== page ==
Buffer data inspection

Buffer objects contain a CPU side copy of the first few bytes of data in the buffer.debugData field. This field is refreshed whenever data is written or read from the CPU side, using buffer.write(), buffer.readAsync() etc and can be inspected in the debugger to inspect the contents of the buffer.

Note that this CPU side data copy can become invalid when buffers are updated on the GPU by compute shaders or transform feedback operations, in which case reading from the buffer would be necessary to refresh the CPU side data.

Parameter Validation runs checks on attributes and buffers when they are being set, catching many trivial errors such as setting uniforms to undefined or wrong type (scalar vs array etc).

Buffers will also have their first values checked to ensure that they are not NaN. As an example, setting uniforms to illegal values now throws an exception containing a helpful error message including the name of the problematic uniform.

Resource Leak Detection

See the chapter on Profiling for tools that can help spot resource leaks.

WebGL API tracing integration (WebGL only) is pre-integrated with the Khronos group's WebGL developer tools (the WebGLDeveloperTools) which provide the following features:

  • WebGL API tracing - Logs each call to the WebGL context with parameters.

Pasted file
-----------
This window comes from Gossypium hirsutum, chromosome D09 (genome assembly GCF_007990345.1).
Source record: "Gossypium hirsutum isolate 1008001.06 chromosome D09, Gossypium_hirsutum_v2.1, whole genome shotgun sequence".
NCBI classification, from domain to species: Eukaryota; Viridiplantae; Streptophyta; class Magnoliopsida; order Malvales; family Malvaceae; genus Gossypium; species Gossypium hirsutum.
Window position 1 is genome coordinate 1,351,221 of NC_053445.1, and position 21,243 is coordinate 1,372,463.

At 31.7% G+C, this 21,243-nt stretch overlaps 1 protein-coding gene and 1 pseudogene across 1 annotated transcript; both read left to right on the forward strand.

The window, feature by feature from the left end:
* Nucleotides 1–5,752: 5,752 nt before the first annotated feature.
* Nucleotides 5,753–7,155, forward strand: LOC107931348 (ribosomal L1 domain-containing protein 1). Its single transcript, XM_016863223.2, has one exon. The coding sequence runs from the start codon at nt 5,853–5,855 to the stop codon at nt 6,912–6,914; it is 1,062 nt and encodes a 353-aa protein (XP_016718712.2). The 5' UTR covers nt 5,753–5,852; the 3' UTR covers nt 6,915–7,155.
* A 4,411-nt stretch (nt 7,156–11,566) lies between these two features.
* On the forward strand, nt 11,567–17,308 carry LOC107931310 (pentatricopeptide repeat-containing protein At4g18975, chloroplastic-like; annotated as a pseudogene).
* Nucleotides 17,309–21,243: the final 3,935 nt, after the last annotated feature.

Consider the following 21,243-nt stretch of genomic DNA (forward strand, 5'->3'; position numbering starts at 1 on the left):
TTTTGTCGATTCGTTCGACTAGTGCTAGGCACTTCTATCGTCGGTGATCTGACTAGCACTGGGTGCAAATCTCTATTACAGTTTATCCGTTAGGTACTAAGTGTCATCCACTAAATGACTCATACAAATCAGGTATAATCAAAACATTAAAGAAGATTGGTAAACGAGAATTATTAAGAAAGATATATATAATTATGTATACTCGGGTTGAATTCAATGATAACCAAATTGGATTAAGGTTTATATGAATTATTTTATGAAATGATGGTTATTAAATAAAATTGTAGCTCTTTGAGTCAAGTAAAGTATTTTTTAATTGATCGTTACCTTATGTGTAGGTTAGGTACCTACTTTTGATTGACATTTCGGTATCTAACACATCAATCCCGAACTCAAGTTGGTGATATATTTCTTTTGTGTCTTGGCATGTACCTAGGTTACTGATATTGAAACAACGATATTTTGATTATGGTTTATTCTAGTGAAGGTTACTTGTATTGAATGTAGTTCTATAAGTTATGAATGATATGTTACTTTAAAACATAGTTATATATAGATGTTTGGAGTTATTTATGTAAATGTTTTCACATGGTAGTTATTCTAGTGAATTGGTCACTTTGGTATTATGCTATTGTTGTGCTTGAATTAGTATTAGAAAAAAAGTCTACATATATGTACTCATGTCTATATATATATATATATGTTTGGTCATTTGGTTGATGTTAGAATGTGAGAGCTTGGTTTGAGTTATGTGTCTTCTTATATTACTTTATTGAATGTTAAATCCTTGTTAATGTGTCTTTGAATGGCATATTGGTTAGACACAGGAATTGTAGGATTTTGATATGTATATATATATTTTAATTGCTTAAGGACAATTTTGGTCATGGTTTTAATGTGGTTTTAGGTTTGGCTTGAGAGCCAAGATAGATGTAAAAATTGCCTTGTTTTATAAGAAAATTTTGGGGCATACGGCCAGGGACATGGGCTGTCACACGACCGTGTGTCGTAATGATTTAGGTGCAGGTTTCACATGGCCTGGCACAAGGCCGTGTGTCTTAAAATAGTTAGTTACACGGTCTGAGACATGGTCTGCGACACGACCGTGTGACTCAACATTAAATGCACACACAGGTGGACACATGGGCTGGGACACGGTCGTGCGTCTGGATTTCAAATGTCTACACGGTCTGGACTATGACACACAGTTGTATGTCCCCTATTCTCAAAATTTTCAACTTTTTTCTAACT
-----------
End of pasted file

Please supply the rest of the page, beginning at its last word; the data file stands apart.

• Synchronous WebGL Error Detections - Checks the WebGL error status after each WebGL call and throws an exception if an error was detected, breaking the debugger at the correct place, and also extract helpful information about the error.
  • WebGL Parameters Checking - Checks that WebGL parameters are set to valid values.

The most flexible way to enable WebGL API tracing is by typing the following command into the browser developer tools console:

Note that the developer tools module is loaded dynamically when a device is created with the debug flag set, so the developer tools can be activated in production code by opening the browser console and typing:

luma.set('debug', true)

then reload your browser tab.

While usually not recommended, it is also possible to activate the developer tools manually. Call luma.createDevice with debug: true to create a WebGL context instrumented with the WebGL developer tools:

import {luma} from '';
const device = luma.createDevice({type: 'webgl', debug: true});

Warning: WebGL debug contexts impose a significant performance penalty (luma waits for the GPU after each WebGL call to check error codes) and should not be activated in production code.

Spector.js integration (WebGL only) integrates with Spector.js, a powerful debug tool created by the BabylonJS team.

The most flexible way to enable Spector.js is by typing the following command into the browser developer tools console:

luma.log.set('spector', true);

And then restarting the application (e.g. via Command-R on MacOS),

You can also enable spector when creating a device by adding the spector: true option.

To display Spector.js stats when loaded.


Spector.js is dynamically loaded into your application, so there is no bundle size penalty.